Getting through to parent that saving money is pointless

Share information, support and advice on all aspects of caring.
After reviewing Dad (83) finances again it seems his savings are still increasing. I've told him and told him that there is no need to save money, to spend it on himself because in the event he has to go into a home it'll get taken off him anyway.

But he sticks to the old thing of "we were poor when I was young so I don't like wasting it" and "I don't like getting ripped off". Problem is half the stuff he thinks is a rip-off is just the normal price and he hasn't got a clue.

Its getting to the point where hes living in squalor and doing without because he just won't spend any money.

I don't want the money, don't need it. Brother maybe does. In the past, brothers car has packed up and he couldnt get to work. (Yes, undoubtedly someone in their 40s needs to be a bit more sensible to not get into the situation where they cant afford car repairs but thats a different subject.) Dad offered to buy him a new car - good idea said I, go for it. £300 he gave him - Dad honestly thought that was fine.

What bothers me is if dad does eventually need to go into a home - all that money will be gone. He doesn't even realise how much is there its like monopoly money to him but he seems to get a warm glow knowing its there. If it go taken away for social care then it would kill him - it'd be 100 times worse than "wasting money" on new carpets for the house.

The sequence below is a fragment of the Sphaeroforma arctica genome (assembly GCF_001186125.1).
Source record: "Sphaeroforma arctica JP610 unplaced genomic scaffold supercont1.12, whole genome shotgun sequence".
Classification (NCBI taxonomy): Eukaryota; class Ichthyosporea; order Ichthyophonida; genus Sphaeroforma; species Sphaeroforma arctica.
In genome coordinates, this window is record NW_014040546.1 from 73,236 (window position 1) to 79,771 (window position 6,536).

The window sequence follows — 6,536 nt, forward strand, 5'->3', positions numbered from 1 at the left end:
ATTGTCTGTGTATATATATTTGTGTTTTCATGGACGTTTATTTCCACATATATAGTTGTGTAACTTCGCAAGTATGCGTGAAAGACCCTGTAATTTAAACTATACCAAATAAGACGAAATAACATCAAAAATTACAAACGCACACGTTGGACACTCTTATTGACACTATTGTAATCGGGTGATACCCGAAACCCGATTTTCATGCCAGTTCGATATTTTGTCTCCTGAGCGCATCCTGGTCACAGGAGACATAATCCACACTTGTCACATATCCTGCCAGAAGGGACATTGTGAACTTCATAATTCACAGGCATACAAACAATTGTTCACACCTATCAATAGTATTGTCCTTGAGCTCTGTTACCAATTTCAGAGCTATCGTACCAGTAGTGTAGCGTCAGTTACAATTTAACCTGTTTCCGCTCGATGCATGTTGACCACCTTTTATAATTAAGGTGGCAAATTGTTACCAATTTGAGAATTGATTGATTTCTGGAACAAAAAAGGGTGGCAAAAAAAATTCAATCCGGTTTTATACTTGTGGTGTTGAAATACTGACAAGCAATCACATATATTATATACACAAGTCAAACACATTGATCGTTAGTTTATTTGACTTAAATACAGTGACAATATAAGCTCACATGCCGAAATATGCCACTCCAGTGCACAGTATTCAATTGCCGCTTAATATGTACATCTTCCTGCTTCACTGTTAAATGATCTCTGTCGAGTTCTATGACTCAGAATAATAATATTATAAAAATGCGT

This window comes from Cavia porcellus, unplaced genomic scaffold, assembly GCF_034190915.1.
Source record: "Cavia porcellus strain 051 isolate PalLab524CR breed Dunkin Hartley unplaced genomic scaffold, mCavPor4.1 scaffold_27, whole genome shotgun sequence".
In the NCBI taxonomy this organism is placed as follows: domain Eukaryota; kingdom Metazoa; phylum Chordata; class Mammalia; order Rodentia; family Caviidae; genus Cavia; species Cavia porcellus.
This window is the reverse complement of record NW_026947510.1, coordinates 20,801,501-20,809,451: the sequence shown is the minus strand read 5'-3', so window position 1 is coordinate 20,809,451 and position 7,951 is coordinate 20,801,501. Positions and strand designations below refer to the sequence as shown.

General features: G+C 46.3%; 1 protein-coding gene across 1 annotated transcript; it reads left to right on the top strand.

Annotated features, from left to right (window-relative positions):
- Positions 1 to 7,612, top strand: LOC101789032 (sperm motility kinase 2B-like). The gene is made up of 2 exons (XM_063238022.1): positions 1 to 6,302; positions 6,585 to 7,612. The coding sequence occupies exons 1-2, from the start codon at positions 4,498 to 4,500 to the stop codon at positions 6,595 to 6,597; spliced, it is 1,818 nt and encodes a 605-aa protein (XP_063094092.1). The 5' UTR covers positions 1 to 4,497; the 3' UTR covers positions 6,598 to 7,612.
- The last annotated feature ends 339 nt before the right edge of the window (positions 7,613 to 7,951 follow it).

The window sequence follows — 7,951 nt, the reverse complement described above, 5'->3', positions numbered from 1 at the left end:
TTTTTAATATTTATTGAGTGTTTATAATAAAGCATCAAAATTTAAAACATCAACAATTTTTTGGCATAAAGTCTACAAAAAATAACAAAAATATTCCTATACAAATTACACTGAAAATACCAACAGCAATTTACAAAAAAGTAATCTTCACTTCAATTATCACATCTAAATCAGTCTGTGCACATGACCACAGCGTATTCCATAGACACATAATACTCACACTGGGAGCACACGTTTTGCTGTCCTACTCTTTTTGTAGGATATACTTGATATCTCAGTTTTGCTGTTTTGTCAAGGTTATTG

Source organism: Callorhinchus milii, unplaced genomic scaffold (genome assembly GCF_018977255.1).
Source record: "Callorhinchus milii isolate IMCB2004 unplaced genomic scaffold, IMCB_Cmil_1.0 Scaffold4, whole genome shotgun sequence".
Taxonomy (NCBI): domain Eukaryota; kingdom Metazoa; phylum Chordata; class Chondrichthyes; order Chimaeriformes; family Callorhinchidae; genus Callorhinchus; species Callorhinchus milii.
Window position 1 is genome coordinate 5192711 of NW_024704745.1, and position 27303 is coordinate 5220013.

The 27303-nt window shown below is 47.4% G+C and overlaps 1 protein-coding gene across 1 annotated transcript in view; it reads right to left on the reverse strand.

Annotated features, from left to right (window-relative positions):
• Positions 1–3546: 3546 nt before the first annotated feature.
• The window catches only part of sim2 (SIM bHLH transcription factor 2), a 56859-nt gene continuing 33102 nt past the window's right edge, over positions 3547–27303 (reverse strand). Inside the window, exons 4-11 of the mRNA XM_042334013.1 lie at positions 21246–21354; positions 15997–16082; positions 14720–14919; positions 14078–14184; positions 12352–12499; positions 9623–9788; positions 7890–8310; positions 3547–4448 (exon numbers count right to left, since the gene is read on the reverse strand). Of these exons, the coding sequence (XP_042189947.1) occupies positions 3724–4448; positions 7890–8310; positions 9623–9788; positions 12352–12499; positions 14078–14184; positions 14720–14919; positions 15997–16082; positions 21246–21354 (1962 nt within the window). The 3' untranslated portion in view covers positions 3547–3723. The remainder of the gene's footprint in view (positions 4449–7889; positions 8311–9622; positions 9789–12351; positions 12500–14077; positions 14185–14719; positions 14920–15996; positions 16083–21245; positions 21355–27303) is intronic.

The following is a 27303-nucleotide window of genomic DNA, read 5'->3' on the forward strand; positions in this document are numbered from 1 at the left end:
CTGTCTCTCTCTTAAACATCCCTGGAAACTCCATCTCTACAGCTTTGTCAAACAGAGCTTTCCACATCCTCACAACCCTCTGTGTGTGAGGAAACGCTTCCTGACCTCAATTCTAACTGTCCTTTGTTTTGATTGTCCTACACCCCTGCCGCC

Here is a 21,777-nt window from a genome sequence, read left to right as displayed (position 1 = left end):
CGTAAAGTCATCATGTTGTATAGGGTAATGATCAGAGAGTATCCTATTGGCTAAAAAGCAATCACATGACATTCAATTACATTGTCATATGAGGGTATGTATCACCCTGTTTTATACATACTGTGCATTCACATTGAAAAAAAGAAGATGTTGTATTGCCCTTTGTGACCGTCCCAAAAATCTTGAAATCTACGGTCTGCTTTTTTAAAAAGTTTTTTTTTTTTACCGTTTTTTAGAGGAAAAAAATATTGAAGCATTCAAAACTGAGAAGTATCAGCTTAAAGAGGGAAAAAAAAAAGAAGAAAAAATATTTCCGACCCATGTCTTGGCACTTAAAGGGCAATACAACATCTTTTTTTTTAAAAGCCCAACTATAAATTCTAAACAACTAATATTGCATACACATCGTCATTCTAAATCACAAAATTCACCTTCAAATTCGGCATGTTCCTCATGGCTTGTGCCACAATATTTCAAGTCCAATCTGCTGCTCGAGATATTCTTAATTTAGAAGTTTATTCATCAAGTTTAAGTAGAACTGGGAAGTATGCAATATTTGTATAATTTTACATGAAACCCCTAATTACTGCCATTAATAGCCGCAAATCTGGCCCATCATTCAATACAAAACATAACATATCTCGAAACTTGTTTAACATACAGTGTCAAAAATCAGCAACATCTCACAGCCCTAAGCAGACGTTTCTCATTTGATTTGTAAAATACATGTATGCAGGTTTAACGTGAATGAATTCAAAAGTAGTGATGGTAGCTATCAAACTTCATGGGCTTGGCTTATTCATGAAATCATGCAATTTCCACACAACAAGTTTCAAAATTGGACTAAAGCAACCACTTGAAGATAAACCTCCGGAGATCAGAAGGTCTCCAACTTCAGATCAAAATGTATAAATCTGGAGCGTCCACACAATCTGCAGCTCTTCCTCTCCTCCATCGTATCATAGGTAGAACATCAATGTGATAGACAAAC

I've tried and tried to explain to him that the money is there for him to make himself comfortable as he gets older and there is no real need to save more and more but it falls on deaf years.

Sometimes I just hope he goes before he ever gets too old and has to go into a home because I know how catastrophic that will be for him.

Any hints on getting through??
Can you tell him the taxman will take half of it after his death if he doesn't spent it now?

I do feel for you and your frustration - my MIL is now spending a hundred pounds a day to sit in a wheelchair and stare vacantly into the room, not speaking, not standing, and doubly-incontinent.

I burn with irritation that she could have spent that same amount of money - pre-dementia - on having a FANTASTIC time, such as going on round the world cruises, fab holidays, lovely clothes, etc etc.

Now it just goes to pay poor care-workers to change her nappies. Ghastly ghastly ghastly.
You may never be able to change his mind. It's become his security blanket. Spending it on anything may increase his feelings of fear and insecurity. Sad though it is, waste though it is, it may be better (not necessarily easy!) to put it out of your mind.